On a recent visit to Moab, Utah, I saw a T-shirt with a picture of a Jeep stuck in a gap between two rock formations and a caption: “Confidence is the feeling you have before you fully understand the situation.”
If you still brim with self-assurance despite hopelessly stranding your vehicle, you may have to repeat the mistake a few times before confidence yields to comprehension. That’s also the case with members of Congress and other fans of intervention who call on the Obama administration to use force in Syria or Iran.
They always make such ventures sound quick, low-risk and ordained to succeed. You can believe that, if you erase from your mind everything that’s happened in the American wars of the 21st century.
We’ve fought three: Afghanistan, Iraq and Libya. What they have in common is that each time, we scored a stunning victory — only to find out that victory was a brief mirage on the road to defeat.
We got a reminder of this when Iraqi Prime Minister Nouri al-Maliki came to Washington recently asking for military aid to reverse the country’s slide into civil war. Al-Qaida, supposedly vanquished by the U.S. surge of 2007, has rebounded in a big way. In fact, the country has reverted to the bloody chaos that prompted the surge.
“Iraq today looks tragically similar to the Iraq of 2006, complete with increasing numbers of horrific, indiscriminate attacks by Iraq’s al-Qaida affiliate and its network of extremists,” wrote Gen. David Petraeus, who commanded coalition forces in Iraq, in Foreign Policy. “Add to that the ongoing sectarian civil war in Syria ... and the situation in Iraq looks even more complicated than it was in 2006 and thus even more worrisome.”
The campaign he led under George W. Bush was supposed to not only crush the insurgency but give the government the chance to become more inclusive and democratic as it forged reconciliation between warring sectarian factions. Maliki’s Shiite-dominated regime, however, passed up the opportunity.
One foreign aid worker told The Economist magazine, “At the moment, what fuels the conflict the most is the presence of central-government security forces in Sunni areas, where they arrest young men by the hundreds, torture them and then release them back after money is paid.” Violence is now at the highest level in five years, with an average of more than 20 deaths a day in bombings and other attacks.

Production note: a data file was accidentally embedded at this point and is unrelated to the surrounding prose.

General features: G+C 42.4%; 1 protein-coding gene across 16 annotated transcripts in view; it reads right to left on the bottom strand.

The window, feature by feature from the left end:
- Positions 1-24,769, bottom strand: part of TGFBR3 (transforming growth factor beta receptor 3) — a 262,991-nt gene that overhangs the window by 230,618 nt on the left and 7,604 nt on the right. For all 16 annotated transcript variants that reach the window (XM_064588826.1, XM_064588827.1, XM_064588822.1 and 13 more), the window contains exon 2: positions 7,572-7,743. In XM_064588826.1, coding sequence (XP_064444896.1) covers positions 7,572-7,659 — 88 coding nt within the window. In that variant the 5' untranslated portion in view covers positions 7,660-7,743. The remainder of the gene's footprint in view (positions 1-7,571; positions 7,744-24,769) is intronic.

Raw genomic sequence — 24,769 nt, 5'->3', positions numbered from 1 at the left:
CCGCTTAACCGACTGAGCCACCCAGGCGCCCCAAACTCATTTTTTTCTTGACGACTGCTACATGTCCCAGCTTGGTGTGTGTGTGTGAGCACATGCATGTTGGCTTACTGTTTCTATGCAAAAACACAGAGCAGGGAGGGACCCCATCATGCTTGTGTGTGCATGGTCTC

Afghanistan originally was a surprise not because it went badly but because it went so well. Attacking shortly after 9/11, the United States needed only a few weeks to rout Taliban government forces and their al-Qaida confederates.
In hindsight, that would have been a good time to begin our departure. But we stayed on, hoping to create conditions favorable to stability, human rights and the rule of law. Twelve years later, we’re still bogged down fighting jihadists.
President Hamid Karzai, whom we helped bring to power, has staged a carnival of corruption, including massive vote fraud in his 2009 re-election. On human rights, the watchdog group Freedom House gives Afghanistan a rating of 6 — with 7 being the worst possible score. Karzai recently charged that the U.S.-led coalition effort has produced “a lot of suffering” but “no gains because the country is not secure.”
Things are bound to get worse once the American military withdraws the last of its combat units. Though they managed to hold the Taliban to a stalemate during this year’s fighting season, reported The New York Times, “the Afghans were unable to make significant gains and, worse, suffered such heavy casualties that some officials called the rate unsustainable.”
Libya? The security environment there is usually characterized as total anarchy, which is unfair to anarchists. Last month, the prime minister was kidnapped by one of the many militias that operate with impunity. In the end, he was rescued — not by government forces but by another militia.
Our military help in the removal of longtime dictator Moammar Gadhafi turned a country that posed no threat to us into a lawless haven for terrorists, including al-Qaida. Instead of making the U.S. more secure, we have done the opposite.
Using military force, we should have learned, is like taking a Jeep off-road in the Utah desert. It’s important to know what it can do — and even more important to know what it can’t.
Steve Chapman is a columnist and editorial writer for the Chicago Tribune. Contact him at email@example.com.